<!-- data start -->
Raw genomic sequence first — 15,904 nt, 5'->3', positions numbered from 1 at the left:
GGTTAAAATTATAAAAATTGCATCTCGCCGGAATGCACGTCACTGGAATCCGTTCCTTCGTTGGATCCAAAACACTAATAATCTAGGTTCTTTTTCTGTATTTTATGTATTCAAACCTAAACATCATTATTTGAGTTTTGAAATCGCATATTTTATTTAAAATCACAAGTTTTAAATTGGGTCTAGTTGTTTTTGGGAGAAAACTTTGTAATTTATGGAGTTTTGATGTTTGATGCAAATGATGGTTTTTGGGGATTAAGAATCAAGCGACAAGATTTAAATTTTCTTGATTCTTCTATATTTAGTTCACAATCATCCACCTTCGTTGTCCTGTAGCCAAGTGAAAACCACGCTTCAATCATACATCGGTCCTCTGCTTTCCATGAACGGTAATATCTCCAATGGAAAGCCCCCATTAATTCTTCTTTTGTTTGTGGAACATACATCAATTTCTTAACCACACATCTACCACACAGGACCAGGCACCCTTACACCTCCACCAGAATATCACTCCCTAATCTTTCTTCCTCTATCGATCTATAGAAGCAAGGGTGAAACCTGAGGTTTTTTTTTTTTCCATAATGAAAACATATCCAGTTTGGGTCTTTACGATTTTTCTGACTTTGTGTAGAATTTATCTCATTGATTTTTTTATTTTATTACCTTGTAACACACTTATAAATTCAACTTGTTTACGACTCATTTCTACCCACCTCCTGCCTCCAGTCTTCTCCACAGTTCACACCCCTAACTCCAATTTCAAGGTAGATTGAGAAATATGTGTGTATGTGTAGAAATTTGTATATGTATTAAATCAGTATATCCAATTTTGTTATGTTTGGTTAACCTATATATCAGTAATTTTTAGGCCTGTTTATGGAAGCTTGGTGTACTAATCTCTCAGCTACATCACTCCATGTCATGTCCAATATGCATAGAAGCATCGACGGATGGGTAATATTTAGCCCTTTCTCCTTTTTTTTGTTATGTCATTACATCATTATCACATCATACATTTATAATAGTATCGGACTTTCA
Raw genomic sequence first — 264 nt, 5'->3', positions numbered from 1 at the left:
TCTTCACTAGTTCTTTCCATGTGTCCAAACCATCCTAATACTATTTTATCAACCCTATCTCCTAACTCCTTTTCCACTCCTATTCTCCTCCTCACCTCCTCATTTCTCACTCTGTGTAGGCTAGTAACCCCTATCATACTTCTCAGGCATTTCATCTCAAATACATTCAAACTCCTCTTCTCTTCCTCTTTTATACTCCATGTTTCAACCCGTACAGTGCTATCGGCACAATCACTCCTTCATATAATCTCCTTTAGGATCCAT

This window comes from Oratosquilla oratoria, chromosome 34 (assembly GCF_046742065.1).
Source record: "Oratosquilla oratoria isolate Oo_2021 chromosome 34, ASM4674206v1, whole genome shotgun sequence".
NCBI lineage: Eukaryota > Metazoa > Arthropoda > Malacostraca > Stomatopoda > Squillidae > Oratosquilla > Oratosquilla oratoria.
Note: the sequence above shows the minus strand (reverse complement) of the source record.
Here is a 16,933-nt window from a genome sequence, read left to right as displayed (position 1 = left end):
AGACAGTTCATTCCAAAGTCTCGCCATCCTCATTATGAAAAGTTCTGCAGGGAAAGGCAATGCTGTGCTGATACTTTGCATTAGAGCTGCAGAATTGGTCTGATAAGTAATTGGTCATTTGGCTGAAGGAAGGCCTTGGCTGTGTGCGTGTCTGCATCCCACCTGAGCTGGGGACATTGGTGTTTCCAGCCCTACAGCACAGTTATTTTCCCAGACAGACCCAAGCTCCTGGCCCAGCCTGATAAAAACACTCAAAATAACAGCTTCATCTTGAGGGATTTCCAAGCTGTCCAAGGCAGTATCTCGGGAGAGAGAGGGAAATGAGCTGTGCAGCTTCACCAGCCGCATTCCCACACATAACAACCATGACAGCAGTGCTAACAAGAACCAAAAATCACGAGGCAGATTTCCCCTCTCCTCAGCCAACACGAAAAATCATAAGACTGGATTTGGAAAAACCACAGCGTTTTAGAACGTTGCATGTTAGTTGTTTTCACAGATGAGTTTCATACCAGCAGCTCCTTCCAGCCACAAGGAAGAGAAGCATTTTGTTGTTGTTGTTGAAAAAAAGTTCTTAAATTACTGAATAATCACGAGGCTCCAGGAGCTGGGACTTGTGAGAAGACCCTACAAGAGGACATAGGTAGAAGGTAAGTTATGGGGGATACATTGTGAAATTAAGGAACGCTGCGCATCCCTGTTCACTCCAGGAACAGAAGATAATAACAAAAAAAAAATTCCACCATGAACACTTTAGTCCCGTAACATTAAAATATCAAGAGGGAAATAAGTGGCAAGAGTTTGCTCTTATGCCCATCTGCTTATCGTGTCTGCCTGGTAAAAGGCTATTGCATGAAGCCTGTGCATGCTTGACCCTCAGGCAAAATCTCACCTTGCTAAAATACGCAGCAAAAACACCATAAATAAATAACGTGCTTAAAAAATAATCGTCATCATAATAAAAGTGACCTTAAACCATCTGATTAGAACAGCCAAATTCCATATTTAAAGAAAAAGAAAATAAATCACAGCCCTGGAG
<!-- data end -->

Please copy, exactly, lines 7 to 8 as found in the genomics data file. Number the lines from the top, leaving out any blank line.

NCBI lineage: Eukaryota > Metazoa > Arthropoda > Malacostraca > Stomatopoda > Squillidae > Oratosquilla > Oratosquilla oratoria.
Note: the sequence above shows the minus strand (reverse complement) of the source record.